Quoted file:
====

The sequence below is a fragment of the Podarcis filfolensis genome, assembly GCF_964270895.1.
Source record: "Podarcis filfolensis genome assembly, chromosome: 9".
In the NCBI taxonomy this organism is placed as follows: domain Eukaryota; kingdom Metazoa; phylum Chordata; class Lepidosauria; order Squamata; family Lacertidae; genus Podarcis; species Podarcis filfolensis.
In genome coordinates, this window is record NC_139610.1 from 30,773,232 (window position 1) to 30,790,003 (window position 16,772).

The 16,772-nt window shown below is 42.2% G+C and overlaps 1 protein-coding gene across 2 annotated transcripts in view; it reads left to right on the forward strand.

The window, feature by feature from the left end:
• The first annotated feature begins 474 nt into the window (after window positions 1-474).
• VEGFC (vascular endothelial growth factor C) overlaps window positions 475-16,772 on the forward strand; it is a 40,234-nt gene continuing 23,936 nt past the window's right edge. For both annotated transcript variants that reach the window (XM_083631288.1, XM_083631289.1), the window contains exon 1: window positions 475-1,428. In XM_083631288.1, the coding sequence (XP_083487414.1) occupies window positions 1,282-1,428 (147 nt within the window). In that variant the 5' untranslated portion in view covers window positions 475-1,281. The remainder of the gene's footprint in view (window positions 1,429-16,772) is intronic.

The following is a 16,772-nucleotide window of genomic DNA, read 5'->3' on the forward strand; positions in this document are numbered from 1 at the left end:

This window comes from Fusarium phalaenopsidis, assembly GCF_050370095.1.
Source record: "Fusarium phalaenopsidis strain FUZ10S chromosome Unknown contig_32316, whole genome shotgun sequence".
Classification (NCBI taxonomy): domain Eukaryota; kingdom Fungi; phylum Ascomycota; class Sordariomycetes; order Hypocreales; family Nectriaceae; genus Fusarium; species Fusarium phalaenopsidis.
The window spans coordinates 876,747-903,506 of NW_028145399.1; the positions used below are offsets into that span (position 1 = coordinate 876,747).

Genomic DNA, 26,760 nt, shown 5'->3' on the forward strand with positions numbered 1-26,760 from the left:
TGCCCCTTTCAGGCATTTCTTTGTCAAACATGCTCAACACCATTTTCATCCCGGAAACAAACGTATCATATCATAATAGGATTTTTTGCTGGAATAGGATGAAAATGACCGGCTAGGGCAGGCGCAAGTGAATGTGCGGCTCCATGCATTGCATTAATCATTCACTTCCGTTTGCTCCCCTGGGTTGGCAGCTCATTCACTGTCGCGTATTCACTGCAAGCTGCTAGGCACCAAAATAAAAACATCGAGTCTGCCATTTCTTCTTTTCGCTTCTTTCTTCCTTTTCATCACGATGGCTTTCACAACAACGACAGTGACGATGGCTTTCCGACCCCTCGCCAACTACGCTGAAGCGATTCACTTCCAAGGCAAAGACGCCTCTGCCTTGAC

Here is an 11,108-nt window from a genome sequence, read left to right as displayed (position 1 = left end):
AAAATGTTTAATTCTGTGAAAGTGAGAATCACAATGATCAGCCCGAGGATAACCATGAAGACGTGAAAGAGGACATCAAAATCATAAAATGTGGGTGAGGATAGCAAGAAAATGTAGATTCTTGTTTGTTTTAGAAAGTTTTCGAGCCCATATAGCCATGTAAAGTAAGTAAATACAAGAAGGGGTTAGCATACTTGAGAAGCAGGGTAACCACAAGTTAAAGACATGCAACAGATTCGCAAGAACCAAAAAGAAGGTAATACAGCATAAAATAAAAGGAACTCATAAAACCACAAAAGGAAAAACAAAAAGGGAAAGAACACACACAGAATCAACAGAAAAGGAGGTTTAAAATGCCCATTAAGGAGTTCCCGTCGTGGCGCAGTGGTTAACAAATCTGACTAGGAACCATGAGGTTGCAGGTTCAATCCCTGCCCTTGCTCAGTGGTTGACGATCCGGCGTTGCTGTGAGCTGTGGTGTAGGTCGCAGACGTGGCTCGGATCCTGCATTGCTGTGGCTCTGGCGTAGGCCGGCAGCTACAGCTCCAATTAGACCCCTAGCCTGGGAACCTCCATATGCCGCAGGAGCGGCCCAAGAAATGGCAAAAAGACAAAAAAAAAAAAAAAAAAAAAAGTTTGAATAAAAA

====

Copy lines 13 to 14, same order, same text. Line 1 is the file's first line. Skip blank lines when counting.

The window spans coordinates 876,747-903,506 of NW_028145399.1; the positions used below are offsets into that span (position 1 = coordinate 876,747).

Genomic DNA, 26,760 nt, shown 5'->3' on the forward strand with positions numbered 1-26,760 from the left: